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Zimbabwe is losing approximately US$30 million a year through the smuggling of Maq washing powder, a report by the Detergents Manufacturers Association (DMA) claims.

About US$12 million is foregone annually through tax evasion  while US$18 million is externalised to purchase the product before it is smuggled through Zimbabwe’s porous borders, the association said.

“It can be calculated that the government is losing approximately US$30 million a year just through the smuggling of a single product into Zimbabwe, Maq washing powder, as US$12 million is foregone annually through evaded taxes and US$18 million is externalised out of Zimbabwe to purchase the smuggled product from South Africa,”

a recent DMA report read.

“Smuggling is, therefore, not only a significant problem for the industry and the workforce, but also for the government and the economy as a significant amount of revenue is lost due to the evasion of duties and taxes because of the smuggling.”

DMA said the smuggled Maq washing powder was cheaper than locally-manufactured products due evasion of duty and taxes.

“Interestingly, Maq washing powder is available for sale to smugglers in Musina, South Africa for just R37,50 per 2kg (US$2,63) which is significantly cheaper than the standard pricing in South Africa,” DMA said.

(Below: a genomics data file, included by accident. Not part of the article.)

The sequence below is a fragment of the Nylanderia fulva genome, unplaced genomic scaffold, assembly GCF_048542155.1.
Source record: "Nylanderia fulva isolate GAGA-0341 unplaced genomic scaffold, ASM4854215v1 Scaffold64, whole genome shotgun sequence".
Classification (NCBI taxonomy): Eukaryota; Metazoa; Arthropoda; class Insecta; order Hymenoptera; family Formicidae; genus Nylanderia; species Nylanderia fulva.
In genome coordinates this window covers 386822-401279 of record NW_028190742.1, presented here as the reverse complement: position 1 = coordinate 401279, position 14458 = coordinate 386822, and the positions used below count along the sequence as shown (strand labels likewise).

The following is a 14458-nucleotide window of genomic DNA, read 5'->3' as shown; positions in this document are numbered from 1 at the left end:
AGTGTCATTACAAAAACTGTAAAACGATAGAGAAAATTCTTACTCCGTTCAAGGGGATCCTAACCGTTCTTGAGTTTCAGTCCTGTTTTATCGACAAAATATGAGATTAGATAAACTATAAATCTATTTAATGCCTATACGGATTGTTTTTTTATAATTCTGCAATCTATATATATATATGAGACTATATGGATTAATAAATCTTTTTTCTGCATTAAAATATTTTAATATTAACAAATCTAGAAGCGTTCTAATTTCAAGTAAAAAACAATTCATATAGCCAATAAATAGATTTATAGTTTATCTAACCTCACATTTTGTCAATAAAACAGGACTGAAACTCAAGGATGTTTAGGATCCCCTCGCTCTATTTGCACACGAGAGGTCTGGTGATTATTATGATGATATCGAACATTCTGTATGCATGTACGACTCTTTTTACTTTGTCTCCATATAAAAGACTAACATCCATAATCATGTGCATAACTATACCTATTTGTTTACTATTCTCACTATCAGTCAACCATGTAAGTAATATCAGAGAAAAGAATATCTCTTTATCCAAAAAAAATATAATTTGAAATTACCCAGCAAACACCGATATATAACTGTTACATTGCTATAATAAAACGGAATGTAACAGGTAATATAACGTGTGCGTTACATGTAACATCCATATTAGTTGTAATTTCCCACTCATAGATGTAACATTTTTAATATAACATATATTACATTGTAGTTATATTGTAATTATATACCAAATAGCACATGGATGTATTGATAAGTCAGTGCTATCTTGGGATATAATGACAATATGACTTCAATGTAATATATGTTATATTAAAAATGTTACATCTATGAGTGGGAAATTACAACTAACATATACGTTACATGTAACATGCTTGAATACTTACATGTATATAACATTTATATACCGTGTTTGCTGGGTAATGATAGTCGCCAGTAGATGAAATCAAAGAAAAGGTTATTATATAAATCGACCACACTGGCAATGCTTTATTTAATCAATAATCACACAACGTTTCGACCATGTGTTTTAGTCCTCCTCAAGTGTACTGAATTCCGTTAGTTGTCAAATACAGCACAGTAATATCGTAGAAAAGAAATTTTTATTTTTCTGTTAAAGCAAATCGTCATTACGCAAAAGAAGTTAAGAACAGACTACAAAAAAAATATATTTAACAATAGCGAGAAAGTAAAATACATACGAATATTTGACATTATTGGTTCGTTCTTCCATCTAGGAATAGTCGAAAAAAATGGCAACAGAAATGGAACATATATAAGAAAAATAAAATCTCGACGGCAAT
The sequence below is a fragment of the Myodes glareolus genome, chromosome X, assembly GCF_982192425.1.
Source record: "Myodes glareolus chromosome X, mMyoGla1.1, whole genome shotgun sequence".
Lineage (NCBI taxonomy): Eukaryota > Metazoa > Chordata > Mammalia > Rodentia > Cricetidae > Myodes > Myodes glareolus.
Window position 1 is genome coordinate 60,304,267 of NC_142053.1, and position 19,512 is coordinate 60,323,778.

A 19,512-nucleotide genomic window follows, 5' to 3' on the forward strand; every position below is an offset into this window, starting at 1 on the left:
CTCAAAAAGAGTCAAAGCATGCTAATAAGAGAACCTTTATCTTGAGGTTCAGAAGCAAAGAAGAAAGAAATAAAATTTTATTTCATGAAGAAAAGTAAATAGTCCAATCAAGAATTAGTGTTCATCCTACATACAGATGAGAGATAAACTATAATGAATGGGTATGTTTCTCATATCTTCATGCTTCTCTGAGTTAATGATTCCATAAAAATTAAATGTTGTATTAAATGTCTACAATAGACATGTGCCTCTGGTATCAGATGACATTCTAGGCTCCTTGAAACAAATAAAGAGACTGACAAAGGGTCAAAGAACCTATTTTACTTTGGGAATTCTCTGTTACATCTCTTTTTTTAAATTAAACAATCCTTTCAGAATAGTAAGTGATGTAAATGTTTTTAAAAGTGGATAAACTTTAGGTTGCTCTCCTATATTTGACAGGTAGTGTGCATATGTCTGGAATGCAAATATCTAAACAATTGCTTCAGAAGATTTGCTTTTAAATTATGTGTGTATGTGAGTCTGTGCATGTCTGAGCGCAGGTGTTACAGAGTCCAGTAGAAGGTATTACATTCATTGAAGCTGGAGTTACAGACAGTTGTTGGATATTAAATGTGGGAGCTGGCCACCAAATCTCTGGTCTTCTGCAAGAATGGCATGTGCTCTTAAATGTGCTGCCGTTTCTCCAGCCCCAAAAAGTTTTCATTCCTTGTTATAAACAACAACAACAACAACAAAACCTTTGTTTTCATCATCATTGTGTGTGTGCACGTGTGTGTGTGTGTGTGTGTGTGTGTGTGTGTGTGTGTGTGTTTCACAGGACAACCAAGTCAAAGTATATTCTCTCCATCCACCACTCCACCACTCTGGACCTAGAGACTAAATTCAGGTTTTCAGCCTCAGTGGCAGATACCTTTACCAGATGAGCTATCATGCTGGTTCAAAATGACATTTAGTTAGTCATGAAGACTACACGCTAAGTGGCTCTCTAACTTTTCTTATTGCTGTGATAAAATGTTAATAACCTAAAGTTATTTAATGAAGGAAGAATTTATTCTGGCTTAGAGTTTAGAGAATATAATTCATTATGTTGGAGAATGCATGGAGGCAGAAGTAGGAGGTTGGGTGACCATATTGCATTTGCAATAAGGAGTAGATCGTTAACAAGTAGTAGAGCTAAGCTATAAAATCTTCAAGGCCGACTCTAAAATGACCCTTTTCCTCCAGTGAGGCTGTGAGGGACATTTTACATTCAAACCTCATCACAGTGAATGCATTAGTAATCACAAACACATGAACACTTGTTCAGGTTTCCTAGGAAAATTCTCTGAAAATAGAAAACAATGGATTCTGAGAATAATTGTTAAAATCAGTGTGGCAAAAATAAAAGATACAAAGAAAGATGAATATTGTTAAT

“This is extremely detrimental to Zimbabwean industry as often the consumer who has a restricted disposable income will purchase the cheaper smuggled alternative, at the expense of locally-manufactured products.”

“Our market intelligence indicates that the scale of the problem amounts to approximately 1 000 tonnes (and growing) of smuggled Maq washing powder per month, which corresponds to the figures mentioned in the article (one 30-tonne truck is entering the country each day, which is equivalent to 900 tonnes per month).

“This highlights the enormity of the situation facing the detergents industry and the Zimbabwean economy,” the report said.

DMA said there was need for the Southern African Development Community tariff structure to protect all products, as it currently does not protect locally-manufactured detergents.

“The manufacturer of Boom washing powder, Trade Kings Zimbabwe, alone employs approximately 400 staff and supports a further 2 000 through the upstream and downstream value chain of its operations.”

Confederation of Zimbabwe Retailers president Denford Mutashu said the rate at which washing powder was being smuggled in the country had the potential of killing the local industry.

“The law enforcement agents must arrest all shops and markets selling smuggled goods,” Mutashu said.

“The smuggled goods provide steep unfair competition within the retail and wholesale markets between formal and informal businesses.”

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